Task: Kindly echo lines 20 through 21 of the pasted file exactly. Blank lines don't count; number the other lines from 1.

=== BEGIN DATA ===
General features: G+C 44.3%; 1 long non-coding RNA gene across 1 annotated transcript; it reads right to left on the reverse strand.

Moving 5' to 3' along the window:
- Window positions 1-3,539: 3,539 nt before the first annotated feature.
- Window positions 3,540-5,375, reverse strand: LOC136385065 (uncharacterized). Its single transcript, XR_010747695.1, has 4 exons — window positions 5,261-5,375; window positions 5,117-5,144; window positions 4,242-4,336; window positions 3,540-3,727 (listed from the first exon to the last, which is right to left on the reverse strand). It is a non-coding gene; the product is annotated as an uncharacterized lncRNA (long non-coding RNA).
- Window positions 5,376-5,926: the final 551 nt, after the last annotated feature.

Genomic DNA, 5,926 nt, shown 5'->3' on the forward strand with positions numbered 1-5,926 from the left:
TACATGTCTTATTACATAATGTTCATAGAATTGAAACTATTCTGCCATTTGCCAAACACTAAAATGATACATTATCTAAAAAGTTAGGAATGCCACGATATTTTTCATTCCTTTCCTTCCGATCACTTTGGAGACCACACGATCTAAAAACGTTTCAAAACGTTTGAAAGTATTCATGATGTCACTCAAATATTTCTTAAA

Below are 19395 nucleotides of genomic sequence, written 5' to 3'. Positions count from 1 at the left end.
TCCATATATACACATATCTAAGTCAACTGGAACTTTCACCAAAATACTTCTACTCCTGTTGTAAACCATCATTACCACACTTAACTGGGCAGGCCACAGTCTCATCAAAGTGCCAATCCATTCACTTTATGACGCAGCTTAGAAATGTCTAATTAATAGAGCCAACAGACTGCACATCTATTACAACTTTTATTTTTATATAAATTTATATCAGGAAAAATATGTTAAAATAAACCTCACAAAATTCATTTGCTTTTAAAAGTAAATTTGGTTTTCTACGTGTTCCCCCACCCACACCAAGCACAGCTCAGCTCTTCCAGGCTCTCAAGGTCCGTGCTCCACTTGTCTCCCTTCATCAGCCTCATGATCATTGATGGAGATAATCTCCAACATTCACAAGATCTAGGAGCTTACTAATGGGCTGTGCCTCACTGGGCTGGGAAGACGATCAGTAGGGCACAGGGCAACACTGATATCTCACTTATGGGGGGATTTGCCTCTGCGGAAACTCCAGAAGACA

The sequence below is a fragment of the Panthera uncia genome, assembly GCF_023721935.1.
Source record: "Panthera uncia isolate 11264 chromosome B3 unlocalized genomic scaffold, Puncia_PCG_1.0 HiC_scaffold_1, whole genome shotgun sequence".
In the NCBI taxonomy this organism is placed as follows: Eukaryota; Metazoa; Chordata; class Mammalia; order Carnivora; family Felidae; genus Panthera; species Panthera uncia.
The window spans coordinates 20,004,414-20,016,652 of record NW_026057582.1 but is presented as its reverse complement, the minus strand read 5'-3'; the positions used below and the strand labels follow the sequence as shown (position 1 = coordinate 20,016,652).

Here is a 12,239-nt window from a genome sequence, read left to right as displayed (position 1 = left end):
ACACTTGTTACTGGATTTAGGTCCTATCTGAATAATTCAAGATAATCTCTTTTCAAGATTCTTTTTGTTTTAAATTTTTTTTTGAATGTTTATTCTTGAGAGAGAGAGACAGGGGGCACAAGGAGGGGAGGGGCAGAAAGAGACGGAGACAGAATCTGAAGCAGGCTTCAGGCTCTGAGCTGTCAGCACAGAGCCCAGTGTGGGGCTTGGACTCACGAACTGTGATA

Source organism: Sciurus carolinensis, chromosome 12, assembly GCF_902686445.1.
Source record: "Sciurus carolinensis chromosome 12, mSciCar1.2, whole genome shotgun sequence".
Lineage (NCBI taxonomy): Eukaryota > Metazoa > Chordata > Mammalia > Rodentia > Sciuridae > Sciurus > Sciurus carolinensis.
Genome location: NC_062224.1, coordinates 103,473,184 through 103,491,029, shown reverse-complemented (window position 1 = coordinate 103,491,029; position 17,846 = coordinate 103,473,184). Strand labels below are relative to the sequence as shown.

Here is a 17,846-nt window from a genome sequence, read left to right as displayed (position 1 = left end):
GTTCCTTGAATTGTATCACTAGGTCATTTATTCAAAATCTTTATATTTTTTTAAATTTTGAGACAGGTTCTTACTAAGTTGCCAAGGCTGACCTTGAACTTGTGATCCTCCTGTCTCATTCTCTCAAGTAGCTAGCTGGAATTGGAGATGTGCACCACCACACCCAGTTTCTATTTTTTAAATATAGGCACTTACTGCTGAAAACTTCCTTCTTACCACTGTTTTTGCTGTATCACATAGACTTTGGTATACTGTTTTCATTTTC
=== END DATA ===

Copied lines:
Here is a 17,846-nt window from a genome sequence, read left to right as displayed (position 1 = left end):
GTTCCTTGAATTGTATCACTAGGTCATTTATTCAAAATCTTTATATTTTTTTAAATTTTGAGACAGGTTCTTACTAAGTTGCCAAGGCTGACCTTGAACTTGTGATCCTCCTGTCTCATTCTCTCAAGTAGCTAGCTGGAATTGGAGATGTGCACCACCACACCCAGTTTCTATTTTTTAAATATAGGCACTTACTGCTGAAAACTTCCTTCTTACCACTGTTTTTGCTGTATCACATAGACTTTGGTATACTGTTTTCATTTTC